Intellectual Property Rights (June 2006)
Counterfeiting and piracy are a rapidly growing problem for American companies, costing the U.S. economy between US$ 200 billion and US$ 250 billion a year. American consumers, who believe they are buying a trusted American brand, and are often unwittingly purchasing dangerous and defective products, such as fake pharmaceutical drugs, fake auto parts, and fake electrical products and batteries.
Piracy and counterfeiting in Asia cost the U.S. economy billions of dollars and thousands of jobs each year. Pirated software, DVDs, CDs, electronic equipment, pharmaceutical products and car parts account for an estimated 5%-7% of world trade. These illicit products not only hurt the U.S. economy and stifle innovation, but many pirated and counterfeited products also affect public health and safety.
In a world of intense competition for foreign investment, the ability of countries in Asia to attract and retain foreign investment often depends on how well they protect the intellectual property rights of investors. Many countries in the region have enacted legislation criminalizing piracy and counterfeiting, but enforcement often remains weak.
Individual U.S. companies and industries have tried to win this battle on their own. Some of these efforts have produced positive results, but in many countries in the region business is still losing the larger war.
As a result, the American Chambers of Commerce in Asia (APCAC)—working with the US Chamber of Commerce—has launched initiatives to stem the growing threat of counterfeiting and piracy. We are working with manufacturers, retailers and law enforcement officials to disrupt counterfeiting networks and stop pirates from operating their illegal business. We are educating lawmakers, business leaders and the media about the threats of piracy. We are securing business supply chains by toughening existing laws and increasing enforcement efforts. We are working with key governments like those in China, India, Thailand and Korea to strengthen intellectual property protection by cooperating to build enforcement capacity, improve public advocacy and boost consumer awareness. In the coming year, we will also extend our efforts in other critical markets, including Vietnam, Indonesia and the Philippines.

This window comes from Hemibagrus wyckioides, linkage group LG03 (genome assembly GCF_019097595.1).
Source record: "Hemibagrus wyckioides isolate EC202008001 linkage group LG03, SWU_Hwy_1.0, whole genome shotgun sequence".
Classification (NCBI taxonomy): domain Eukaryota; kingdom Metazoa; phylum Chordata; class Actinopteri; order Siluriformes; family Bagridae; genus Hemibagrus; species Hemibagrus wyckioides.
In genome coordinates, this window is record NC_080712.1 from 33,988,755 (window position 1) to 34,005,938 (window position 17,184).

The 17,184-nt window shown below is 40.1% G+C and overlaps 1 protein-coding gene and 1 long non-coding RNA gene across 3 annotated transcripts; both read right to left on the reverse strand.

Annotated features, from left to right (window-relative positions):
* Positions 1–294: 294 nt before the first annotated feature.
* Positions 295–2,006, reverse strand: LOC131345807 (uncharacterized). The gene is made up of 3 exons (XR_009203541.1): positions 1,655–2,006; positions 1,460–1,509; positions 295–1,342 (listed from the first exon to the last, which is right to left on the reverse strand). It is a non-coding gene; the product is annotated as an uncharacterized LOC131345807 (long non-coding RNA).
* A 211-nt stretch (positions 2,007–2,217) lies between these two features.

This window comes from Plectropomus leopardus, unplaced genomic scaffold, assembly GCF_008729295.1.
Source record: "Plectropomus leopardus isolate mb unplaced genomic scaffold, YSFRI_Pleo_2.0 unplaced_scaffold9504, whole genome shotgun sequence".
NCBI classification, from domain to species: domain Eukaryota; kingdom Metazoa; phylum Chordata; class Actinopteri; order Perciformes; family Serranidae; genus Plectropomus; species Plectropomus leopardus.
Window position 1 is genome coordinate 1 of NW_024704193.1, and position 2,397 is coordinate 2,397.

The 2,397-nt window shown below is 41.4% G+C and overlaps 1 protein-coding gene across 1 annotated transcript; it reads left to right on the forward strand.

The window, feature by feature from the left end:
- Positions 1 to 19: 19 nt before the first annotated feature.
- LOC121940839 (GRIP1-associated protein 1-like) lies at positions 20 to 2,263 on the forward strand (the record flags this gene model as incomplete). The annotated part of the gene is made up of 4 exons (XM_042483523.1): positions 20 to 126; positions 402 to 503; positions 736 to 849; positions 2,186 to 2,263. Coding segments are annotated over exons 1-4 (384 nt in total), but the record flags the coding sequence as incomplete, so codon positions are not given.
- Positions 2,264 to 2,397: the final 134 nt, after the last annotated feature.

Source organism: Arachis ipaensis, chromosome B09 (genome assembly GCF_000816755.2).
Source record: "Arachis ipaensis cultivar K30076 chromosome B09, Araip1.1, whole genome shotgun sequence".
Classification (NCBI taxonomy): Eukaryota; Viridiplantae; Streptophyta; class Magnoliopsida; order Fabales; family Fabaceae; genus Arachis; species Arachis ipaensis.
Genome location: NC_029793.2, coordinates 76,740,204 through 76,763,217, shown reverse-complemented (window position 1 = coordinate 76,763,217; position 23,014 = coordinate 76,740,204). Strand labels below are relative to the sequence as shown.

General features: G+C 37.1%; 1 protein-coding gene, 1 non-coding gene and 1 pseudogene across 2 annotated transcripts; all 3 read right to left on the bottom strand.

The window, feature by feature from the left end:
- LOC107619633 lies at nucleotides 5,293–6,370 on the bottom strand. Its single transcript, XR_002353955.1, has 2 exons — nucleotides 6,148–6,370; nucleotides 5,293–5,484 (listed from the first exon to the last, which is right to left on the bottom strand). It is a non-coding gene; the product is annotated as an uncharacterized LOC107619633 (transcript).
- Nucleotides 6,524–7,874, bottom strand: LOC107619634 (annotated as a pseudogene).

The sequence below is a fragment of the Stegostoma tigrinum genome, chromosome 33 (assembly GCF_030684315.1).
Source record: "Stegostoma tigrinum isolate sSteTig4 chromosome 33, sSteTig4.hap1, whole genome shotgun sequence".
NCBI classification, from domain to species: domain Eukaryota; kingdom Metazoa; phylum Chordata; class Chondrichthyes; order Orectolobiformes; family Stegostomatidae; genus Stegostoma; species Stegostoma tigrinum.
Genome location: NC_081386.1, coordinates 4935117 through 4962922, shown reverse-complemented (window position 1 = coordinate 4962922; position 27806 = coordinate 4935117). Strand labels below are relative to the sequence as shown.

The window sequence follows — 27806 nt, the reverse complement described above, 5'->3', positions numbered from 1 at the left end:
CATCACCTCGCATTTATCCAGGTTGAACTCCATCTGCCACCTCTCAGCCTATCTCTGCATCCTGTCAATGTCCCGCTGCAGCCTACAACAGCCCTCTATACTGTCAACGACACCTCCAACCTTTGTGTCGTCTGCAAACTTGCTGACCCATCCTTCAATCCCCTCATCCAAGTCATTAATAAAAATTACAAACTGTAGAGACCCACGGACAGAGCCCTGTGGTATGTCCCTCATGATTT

What is Being Done
The U.S. Chamber of Commerce and the Coalition Against Counterfeiting and Piracy have released recommendations on steps companies can take to protect their supply chains from counterfeiters and modern-day pirates. The U.S. Chamber is working with government and industry on a global scale to help thwart this growing threat. Read more …
What More Needs to be Done
APCAC urges the U.S. government to:
APCAC, individual chambers and the US Chamber will:
The American Chamber of Commerce in New Zealand exists to promote two-way trade and investment relationships primarily between New Zealand and the United States and also within the Asia-Pacific region.